Veteran arrested for allegedly robbing Legion Hall

By Roger Weber - Reporter

DETROIT - Police believe a veteran has stolen from a Legion Hall, which benefits veterans, more than once.

Until May 27, John David Shook was wanted, and nobody wanted him more than American Legion members, who had considered him one of their own.

"That's what incensed us was, we were all ready to help him," said Dave Gillies of Legion Post 389.

Shook was convicted in January of breaking into Post 389 in Riverview. A video from this week appears to show him breaking into another Legion Hall in Wyandotte.

Shook has also been linked to other crimes.

Last Friday, a man called the Riverview Legion Post. He wouldn't give his name, but he said that Shook was often seen in the area in Southwest Detroit.

A Legion member came to Detroit and said he saw Shook checking a dumpster. He followed him near I-75 and called police, but no luck. Later, Gillies and two other Legion members gave it a shot. They drove through the neighborhood, passed out fliers and went to businesses saying they were looking for a vet who was stealing from vets.

Things got interesting when they asked a panhandler for help.

"He told us he would take us to his place if we had 10 or 20 dollars," Gillies said. "One of the other members in the car said 'I'll give you five,' and he hopped in the car."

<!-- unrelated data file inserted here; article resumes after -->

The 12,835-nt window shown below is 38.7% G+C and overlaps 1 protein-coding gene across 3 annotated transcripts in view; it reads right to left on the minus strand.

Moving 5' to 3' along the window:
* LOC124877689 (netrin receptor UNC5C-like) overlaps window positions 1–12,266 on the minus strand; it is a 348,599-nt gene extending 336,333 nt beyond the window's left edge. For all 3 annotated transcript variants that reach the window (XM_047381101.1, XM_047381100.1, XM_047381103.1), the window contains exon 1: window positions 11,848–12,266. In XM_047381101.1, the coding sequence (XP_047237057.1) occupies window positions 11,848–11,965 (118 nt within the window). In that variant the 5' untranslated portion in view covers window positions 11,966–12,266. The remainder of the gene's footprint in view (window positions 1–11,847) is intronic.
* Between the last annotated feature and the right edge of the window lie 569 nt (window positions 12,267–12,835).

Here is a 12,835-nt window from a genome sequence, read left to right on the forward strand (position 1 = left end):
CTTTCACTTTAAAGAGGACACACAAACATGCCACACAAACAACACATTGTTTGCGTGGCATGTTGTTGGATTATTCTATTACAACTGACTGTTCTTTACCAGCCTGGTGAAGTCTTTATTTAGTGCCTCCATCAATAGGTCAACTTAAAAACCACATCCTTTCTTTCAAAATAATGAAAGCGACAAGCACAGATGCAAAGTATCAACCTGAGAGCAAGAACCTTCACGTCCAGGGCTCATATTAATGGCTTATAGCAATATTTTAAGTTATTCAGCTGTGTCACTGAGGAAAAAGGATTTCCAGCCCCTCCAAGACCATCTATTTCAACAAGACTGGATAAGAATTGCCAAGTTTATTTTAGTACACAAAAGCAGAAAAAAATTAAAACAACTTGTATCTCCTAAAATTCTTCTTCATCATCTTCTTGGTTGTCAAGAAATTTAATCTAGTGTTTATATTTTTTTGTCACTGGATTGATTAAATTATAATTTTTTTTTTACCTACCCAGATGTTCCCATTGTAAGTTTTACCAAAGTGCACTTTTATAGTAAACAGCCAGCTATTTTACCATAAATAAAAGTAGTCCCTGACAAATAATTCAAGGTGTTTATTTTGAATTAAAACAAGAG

The panhandler led them down a street to a house where Shook supposedly lived. Following the van was an off-duty Hamtramck cop on a motorcycle. He told the men not to knock on the door.

"We're a bunch of amateurs, so we were just, he had the legal knowledge that we needed to keep us safe," Gillies said.

They gave the information to police. It's unconfirmed that Shook had been there, but two days ago in that area, police saw Shook in the area.

Now Shook is a fugitive no more.

"Our Sunday afternoon in Detroit wasn't for nothing," Gillies said. "We actually pushed them toward the guy."

Shook will be arraigned on charges that will likely include being an habitual offender. He served only three months after the January conviction after being charged with breaking into the Riverview post and stealing money from video poker machines there.

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